International Women's Day (8 March)

8 March has been celebrated as International Women's Day since 1975, the year declared as “International Women´s Year” by the UN.

Naughty Bulgarian 8 March postcard

International Women's Day has become a global day of recognition and celebration, but, due to its origins in the socialist movement, it was particularly celebrated and important in the socialist countries.

With the demise of socialism, the prevailing views all around the transition countries are that this holiday has lost the meaning and importance it had during the communist era. In Eastern Europe and Balkans, this holiday is still associated with the old official Communist celebrations.

In Czechia, the many opponents of this holiday consider it misused by the former regime as a propaganda tool. The scenes in which men used this day as an excuse to get drunk, while women received presents that were obligatory in their work places, today are remembered with humor. To a certain extent, 8 March has been replaced by Mother's Day and Valentine's Day, although these holidays have not received the same public attention 8 March used to attract. Czech parliament members discussed the abolishment of 8 March as female deputies regarded the abolishment an anti-feminist move.

In Slovakia, the celebration of 8 March was quite politicized, with centre-right parties demanding that it be officially replaced by Mother's Day. Today they are both considered festive, but neither is a state holiday. According to the media, this year Prime Minister Robert Fico recited poems and cracked jokes about male-female relationships while on a tour of the country. Fico rejected any link between Women's Day and communist times, insisting that it was in fact in remembrance of New York female movements from the beginning of the 20th century.
International Women's Day used to be a very popular holiday in Poland. A red dianthus flower was a symbol of this day, and women received flowers and stockings from their co-workers. Today it's considered to be a more political day, where different feminist groups get a chance to demonstrate and talk about equal rights for men and women. One of the demonstrations is called Manifa. The participants protest against discrimination of women, domestic violence and prohibition against abortion. Women's Day is no longer institutionalized, but it is much appreciated when men give flowers to women on that day, or simply behave nicely by inviting them for a coffee or a piece of cake.

In Bulgaria, 8 March is a celebration loved by many. The country has several holidays in the first days of March and Women's Day comes in handy for continuing the celebration. It is a holiday publicly observed since 1915, but a public holiday only since 1945. The prices double at flower stalls, and restaurants are packed on that evening.

In Yugoslavia, this holiday used to be very popular and important. Big and festive celebrations were held all over the country during the era of Communism. In most of the former Yugoslav countries, this day is still celebrated and flowers and little presents are given to mothers, sisters, female colleagues and teachers in school.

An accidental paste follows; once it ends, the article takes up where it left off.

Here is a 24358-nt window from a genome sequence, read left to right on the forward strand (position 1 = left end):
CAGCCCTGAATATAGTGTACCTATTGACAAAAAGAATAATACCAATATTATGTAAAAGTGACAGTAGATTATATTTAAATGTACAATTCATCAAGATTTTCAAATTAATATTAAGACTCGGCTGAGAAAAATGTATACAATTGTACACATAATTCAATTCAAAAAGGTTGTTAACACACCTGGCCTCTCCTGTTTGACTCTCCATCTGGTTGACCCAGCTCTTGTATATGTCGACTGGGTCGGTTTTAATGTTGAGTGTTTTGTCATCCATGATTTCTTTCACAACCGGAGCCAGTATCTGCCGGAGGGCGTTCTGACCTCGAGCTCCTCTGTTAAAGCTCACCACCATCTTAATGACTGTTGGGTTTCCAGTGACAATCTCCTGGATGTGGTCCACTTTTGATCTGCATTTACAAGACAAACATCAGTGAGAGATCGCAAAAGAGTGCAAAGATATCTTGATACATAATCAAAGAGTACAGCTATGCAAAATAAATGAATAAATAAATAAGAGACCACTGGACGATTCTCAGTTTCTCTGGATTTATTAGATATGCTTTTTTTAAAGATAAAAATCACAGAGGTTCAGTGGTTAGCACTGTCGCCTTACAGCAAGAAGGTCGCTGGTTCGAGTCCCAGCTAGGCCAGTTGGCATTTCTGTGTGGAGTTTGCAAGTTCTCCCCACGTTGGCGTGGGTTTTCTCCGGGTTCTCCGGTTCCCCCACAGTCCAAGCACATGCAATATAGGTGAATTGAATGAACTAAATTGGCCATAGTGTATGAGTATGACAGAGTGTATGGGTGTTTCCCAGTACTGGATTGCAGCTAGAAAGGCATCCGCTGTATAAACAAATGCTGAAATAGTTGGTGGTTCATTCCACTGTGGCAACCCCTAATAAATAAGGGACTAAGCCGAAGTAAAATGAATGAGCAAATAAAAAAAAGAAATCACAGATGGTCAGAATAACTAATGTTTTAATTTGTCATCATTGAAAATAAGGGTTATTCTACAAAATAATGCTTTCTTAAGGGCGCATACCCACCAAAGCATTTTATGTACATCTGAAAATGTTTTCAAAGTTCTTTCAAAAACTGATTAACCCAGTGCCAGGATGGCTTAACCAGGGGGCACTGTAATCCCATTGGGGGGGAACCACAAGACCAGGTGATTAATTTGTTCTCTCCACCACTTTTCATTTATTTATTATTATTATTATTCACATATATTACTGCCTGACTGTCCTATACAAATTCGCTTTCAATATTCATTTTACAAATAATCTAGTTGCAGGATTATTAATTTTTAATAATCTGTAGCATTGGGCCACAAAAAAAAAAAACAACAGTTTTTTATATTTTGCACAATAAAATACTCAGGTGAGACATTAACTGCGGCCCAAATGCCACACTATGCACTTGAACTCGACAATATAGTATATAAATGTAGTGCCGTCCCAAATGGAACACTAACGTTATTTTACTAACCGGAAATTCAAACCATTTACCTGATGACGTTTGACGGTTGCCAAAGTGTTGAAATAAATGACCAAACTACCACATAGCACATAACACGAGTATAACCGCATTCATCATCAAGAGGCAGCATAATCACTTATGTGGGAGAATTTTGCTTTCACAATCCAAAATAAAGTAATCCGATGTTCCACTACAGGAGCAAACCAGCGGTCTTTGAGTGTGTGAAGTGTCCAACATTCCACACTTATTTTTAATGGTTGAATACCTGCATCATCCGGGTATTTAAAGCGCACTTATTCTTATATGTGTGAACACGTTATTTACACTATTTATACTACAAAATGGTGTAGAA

This year it was noted in Slovenian media that Slovenia is the second-to-last among EU member states in the percentage of female members in the Parliament. Some claim that this day is not what it used to be, as today it has moved far away from its roots. As any other holiday, it has its logics in space and time, as in the social environments. Others relate this mostly to the fact that for Slovenians today, 8 March is still highly associated with Communism and therefore neglected.

In other, non-EU former Yugoslav countries the public in general agrees that this holiday has lost its importance. Faced with cruel everyday reality, both women and men state they pay no attention to this day. In Serbia, the custom of giving presents to female school teachers has survived, but in the eyes of the younger generations, the day appears to be exclusively a teacher’s holiday, since they all buy something for professors, but girls do not expect anything from their colleagues and families. As far as legal progress regarding the position of women in society, the law on the equality of genders has passed, as well as the national strategy for the improvement of women´s position.

This year in Sarajevo, feminist organizations organized a big protest walk for the 8 March, including silent protest and performance. It was organized to send messages of peace and gender equality and to draw attention to the real, forgotten value of 8 March. The “special attention” and flowers given to women on this day are assessed to be “8 March´s tricks” followed by continuation of suppression, violence and ignorance to women´s human rights.

In Croatia this year, president Josipović has on this day pronounced that it is a big shame that Croatia does not have a single woman general in its Army. This year, for the first time after 15 years, the government organized a reception for women´s organizations and the organizations of women invalids. Gordana Sobol, the president of the Croatian parliament´s committee for gender equality, has stated that in Croatia, women have to fight again for some basic human rights.


Published June 25, 2010 1:00 PM - Last modified Dec. 8, 2010 10:59 AM